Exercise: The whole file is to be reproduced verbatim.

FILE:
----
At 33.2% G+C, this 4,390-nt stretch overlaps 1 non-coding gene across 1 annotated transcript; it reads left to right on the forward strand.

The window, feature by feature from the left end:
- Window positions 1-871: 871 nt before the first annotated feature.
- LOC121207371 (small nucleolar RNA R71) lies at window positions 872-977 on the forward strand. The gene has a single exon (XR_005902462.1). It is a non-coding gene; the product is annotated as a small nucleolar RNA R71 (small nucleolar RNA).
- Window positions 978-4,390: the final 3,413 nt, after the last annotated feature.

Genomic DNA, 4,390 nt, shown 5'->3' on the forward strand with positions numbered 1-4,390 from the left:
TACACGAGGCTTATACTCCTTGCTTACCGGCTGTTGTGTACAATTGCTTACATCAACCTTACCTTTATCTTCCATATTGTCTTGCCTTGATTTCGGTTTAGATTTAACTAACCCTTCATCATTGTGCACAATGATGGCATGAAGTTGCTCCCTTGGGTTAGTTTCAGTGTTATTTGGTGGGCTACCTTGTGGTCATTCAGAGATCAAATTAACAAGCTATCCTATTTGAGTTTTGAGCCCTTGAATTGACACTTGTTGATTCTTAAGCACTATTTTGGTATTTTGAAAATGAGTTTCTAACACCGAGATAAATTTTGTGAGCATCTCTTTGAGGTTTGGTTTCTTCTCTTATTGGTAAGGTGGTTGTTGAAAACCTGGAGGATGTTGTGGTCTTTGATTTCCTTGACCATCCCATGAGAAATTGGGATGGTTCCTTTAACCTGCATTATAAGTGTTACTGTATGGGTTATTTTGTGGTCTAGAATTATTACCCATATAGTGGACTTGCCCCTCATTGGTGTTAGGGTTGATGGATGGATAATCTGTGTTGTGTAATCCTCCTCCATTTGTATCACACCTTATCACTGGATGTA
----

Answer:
At 33.2% G+C, this 4,390-nt stretch overlaps 1 non-coding gene across 1 annotated transcript; it reads left to right on the forward strand.

The window, feature by feature from the left end:
- Window positions 1-871: 871 nt before the first annotated feature.
- LOC121207371 (small nucleolar RNA R71) lies at window positions 872-977 on the forward strand. The gene has a single exon (XR_005902462.1). It is a non-coding gene; the product is annotated as a small nucleolar RNA R71 (small nucleolar RNA).
- Window positions 978-4,390: the final 3,413 nt, after the last annotated feature.

Genomic DNA, 4,390 nt, shown 5'->3' on the forward strand with positions numbered 1-4,390 from the left:
TACACGAGGCTTATACTCCTTGCTTACCGGCTGTTGTGTACAATTGCTTACATCAACCTTACCTTTATCTTCCATATTGTCTTGCCTTGATTTCGGTTTAGATTTAACTAACCCTTCATCATTGTGCACAATGATGGCATGAAGTTGCTCCCTTGGGTTAGTTTCAGTGTTATTTGGTGGGCTACCTTGTGGTCATTCAGAGATCAAATTAACAAGCTATCCTATTTGAGTTTTGAGCCCTTGAATTGACACTTGTTGATTCTTAAGCACTATTTTGGTATTTTGAAAATGAGTTTCTAACACCGAGATAAATTTTGTGAGCATCTCTTTGAGGTTTGGTTTCTTCTCTTATTGGTAAGGTGGTTGTTGAAAACCTGGAGGATGTTGTGGTCTTTGATTTCCTTGACCATCCCATGAGAAATTGGGATGGTTCCTTTAACCTGCATTATAAGTGTTACTGTATGGGTTATTTTGTGGTCTAGAATTATTACCCATATAGTGGACTTGCCCCTCATTGGTGTTAGGGTTGATGGATGGATAATCTGTGTTGTGTAATCCTCCTCCATTTGTATCACACCTTATCACTGGATGTA